GM candidate Shreyas turns 15!

by Frederic Friedel
1/16/2024 – Last Tuesday, this young lad turned 15. Shreyas Royal gained his IM title in 2022, the youngest English player to do this. As a result he was invited to the London Chess Classic in December. There he was the lowest ranked player, but finished with 2630 performance, 226 points above his FIDE rating. In the Hastings Congress he missed his third GM norm by a whisker. It is time to take a closer look at this bright young talent, from whom we will be hearing a lot in the future. | Photo:

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Shreyas Royal was born in Bangalore, India, in 2009. Incidentally, the surname 'Royal' doesn't run in the family. It was given after an astrologer advised the family to use a name with the initials SR.

When Shreyas was three, the family he moved to the UK. He learnt chess at six, from his father, Jiterndra Singh. In 2017 he won the European Youth U8 Chess Championship, and in October 2022, at the age of 13, made his full IM title – the youngest English player to ever achieve this. He currently has two GM norms, and is aiming to break the Youngest GM record in the UK (held by David Howell at 16 years and one month). 

Here are some of Shreyas Royal's accomplishments:

  • European Youth U8 Chess Champion (2017)
  • Youngest English International Master (2022)
  • Invited to the London Chess Classic (2023)
  • Finished seventh out of 10 at the London Chess Classic (2023)
  • Current FIDE rating: 2459

At the end of December, Shreyas played in the 97th Caplin Hastings Congress 2023-24. The main story from the event was his attempt to get his third and final GM norm. Shreyas came very close, finishing in third place, half a point short. He actually missed difficult wins in three of his last four games.

Royalty and prominence: Shreyas with British Prime Minister Rishi Sunak and with legendary World Champion Garry Kasparov, who has helped train the lad.

The KCF (Kasparov Chess Foundation) invited Shreyas for some European training camps, and in July 2023 he trained directly with Kasparov. They discussed some of his most complicated games, then he was faced with very difficult tests and exercises. In the end, Shreyas was able to impress Kasparov to get selected for the KCF’s “Young Stars” program. They will monitor the students' for the foreseeable future, give recommendations, online sessions, and work alongside their coaches and organise these once-in a year training camps with Kasparov. They recently assigned a coach for Shreyas to work with.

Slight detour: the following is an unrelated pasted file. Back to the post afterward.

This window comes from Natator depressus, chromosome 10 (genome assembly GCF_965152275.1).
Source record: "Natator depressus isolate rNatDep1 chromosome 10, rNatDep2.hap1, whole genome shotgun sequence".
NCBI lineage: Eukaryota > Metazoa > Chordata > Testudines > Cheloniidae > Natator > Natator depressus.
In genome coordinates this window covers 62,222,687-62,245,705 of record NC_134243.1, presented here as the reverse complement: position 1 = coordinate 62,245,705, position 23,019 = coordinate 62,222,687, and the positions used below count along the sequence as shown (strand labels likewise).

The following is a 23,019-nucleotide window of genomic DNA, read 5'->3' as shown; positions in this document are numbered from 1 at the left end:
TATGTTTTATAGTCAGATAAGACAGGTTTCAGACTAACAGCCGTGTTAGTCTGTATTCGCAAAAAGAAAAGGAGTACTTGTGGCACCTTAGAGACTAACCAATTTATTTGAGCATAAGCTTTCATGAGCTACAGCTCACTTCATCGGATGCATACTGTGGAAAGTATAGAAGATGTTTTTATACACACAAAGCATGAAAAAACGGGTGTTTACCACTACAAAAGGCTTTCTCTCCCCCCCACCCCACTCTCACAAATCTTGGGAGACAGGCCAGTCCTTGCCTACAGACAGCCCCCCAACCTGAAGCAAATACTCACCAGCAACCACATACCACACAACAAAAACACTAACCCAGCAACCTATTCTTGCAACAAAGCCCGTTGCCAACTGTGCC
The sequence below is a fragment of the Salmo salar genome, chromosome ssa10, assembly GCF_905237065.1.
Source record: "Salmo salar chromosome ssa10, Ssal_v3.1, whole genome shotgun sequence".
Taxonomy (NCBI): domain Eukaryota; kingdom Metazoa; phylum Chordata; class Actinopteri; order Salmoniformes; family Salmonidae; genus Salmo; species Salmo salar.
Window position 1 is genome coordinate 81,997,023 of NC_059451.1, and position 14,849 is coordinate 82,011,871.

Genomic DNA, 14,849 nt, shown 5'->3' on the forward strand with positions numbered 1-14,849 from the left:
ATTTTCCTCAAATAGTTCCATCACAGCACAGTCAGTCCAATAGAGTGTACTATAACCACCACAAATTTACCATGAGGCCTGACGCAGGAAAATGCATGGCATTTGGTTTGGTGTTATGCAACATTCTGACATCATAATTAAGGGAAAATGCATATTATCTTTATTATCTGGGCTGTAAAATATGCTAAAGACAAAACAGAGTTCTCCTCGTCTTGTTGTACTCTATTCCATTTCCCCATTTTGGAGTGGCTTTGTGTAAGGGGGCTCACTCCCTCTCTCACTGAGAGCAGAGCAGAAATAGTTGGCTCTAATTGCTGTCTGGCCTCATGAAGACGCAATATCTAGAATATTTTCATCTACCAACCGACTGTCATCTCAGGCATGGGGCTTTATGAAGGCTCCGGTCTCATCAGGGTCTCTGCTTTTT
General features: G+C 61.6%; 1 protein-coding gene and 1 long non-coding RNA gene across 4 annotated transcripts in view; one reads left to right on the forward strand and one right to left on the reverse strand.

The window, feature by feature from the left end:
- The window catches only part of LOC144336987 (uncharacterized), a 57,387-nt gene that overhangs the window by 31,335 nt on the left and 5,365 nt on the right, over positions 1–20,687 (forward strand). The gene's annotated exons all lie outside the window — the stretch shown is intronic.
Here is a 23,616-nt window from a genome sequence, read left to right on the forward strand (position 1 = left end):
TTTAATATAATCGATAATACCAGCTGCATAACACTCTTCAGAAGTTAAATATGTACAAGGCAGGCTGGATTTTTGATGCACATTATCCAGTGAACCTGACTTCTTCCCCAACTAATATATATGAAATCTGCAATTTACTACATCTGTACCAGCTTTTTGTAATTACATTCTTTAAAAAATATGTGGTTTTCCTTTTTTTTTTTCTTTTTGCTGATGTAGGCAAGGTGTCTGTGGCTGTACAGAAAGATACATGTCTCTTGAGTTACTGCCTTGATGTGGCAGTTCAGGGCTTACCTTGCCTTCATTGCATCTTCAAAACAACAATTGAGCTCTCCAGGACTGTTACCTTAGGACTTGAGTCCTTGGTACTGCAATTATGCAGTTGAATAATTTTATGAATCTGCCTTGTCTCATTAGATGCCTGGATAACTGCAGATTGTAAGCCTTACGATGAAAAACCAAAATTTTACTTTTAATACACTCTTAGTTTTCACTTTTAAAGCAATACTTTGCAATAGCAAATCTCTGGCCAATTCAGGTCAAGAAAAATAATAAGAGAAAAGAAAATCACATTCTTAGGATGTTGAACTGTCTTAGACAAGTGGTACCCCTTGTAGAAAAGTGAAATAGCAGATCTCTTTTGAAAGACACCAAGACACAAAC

I recently chatted with Shreyas (on Skype). He is a very pleasant young man, intelligent and outgoing. What additionally impressed me was that he spoke with only the slightest trace of an Indian accent – this lad is British. Listen to him in this ChessBase India interview:

I asked Shreyas for annotated games for ChessBase, and they were quickly forthcoming. Here are two samples, the first against his highest-ranked opponent. Note that our endgame expert GM Dr Karsten Müller has analysed the finish in this article

The second game is against Gukesh, to which Shrjeyas wrote:

This was my game with 17 year-old Gukesh, already with a peak rating of 2758!. He chose to play in this round robin tournament to try to qualify, through the FIDE Circuit, for the Candidates. Unfortunately, he could not win the tournament and ended up placing third. I may have been one of the party-poopers along the way for his Candidate chances, seeing as he must have been expected to beat me.

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Editor-in-Chief emeritus of the ChessBase News page. Studied Philosophy and Linguistics at the University of Hamburg and Oxford, graduating with a thesis on speech act theory and moral language. He started a university career but switched to science journalism, producing documentaries for German TV. In 1986 he co-founded ChessBase.
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thirteen thirteen 1/17/2024 02:12
Difficult to find a contact point on here, don't you want that any more? Are our comments far too much to handle?
DON'T believe Fritz has not got the technology to feed me with a whole chess club [100] of other fixed chess players, that I can attend whenever possible and constantly enjoy being in competition with.
From low to high chess abilities, with varying emotions, fixations and separate personalities, this is my suggestion.
The few engines and different game playing approaches presently on offer, are a start, but straight insufficient.
lajosarpad lajosarpad 1/17/2024 11:23
Is "party-pooper" meaning what I think it means?